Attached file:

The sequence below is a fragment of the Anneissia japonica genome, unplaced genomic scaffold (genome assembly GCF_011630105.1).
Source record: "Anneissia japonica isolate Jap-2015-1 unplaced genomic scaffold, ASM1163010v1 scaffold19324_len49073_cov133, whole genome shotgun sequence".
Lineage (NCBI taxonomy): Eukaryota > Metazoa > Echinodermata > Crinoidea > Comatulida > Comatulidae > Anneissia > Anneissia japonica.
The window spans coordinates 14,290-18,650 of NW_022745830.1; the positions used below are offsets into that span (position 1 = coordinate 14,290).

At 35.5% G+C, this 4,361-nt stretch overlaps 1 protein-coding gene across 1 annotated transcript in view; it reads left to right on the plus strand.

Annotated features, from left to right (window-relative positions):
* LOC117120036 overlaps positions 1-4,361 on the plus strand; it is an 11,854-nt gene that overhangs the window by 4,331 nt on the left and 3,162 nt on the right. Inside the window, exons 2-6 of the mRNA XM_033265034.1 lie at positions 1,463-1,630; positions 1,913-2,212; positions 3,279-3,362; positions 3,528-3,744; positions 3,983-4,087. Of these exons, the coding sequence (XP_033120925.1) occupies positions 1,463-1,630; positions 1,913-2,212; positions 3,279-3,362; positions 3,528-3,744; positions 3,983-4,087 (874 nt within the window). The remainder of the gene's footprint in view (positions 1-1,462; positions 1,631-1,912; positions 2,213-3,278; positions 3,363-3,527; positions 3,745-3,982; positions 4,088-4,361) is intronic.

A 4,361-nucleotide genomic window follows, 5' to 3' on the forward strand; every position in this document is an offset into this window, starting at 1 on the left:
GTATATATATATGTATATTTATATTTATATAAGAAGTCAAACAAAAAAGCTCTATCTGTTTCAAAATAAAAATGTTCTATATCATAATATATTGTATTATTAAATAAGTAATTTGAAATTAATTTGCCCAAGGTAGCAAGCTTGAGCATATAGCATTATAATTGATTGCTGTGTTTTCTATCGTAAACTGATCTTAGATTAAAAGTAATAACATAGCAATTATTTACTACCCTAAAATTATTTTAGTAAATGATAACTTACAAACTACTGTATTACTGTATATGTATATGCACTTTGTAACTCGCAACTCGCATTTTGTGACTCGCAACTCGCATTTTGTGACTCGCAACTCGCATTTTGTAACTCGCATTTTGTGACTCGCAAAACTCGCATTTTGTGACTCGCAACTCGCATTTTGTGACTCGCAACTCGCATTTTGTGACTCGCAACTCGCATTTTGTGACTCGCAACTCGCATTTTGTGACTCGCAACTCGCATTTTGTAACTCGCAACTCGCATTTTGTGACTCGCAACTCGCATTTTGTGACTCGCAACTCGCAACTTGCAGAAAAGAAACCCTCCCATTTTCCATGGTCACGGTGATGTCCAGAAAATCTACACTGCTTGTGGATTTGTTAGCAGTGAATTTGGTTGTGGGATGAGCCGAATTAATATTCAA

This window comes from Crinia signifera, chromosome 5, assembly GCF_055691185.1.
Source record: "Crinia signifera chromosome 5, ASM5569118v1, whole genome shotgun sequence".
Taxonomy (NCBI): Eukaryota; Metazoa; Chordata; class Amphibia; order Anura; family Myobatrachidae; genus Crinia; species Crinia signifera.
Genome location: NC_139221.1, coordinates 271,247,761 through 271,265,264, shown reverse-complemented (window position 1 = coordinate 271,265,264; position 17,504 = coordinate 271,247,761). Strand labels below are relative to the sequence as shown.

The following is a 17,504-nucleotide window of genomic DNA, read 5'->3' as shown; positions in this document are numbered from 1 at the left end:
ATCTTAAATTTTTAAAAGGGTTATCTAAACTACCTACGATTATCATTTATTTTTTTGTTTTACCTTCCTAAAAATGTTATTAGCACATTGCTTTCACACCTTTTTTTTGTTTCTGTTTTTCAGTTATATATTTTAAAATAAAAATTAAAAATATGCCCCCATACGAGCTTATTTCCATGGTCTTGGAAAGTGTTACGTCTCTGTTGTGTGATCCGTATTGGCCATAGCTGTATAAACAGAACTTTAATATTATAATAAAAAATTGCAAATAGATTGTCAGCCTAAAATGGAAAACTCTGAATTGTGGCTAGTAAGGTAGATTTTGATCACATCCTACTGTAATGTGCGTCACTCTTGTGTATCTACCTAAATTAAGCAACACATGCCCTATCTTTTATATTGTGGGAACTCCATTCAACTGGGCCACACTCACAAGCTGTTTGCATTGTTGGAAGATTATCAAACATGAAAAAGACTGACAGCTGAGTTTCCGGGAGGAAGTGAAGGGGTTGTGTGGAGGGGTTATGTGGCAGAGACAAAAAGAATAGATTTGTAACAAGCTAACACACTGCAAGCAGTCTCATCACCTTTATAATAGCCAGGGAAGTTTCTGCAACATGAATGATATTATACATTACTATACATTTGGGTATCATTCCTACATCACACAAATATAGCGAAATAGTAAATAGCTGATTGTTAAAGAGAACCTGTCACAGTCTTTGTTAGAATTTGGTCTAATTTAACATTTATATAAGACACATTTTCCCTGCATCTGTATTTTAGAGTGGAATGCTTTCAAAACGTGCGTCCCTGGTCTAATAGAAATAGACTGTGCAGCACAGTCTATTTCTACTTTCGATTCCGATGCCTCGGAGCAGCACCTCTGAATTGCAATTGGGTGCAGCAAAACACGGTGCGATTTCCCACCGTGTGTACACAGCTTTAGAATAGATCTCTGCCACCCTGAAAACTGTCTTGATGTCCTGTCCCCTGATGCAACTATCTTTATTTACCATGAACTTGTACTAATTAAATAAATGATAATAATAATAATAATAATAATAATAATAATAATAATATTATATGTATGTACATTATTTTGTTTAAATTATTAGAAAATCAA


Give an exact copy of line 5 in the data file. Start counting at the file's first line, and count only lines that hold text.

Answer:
At 35.5% G+C, this 4,361-nt stretch overlaps 1 protein-coding gene across 1 annotated transcript in view; it reads left to right on the plus strand.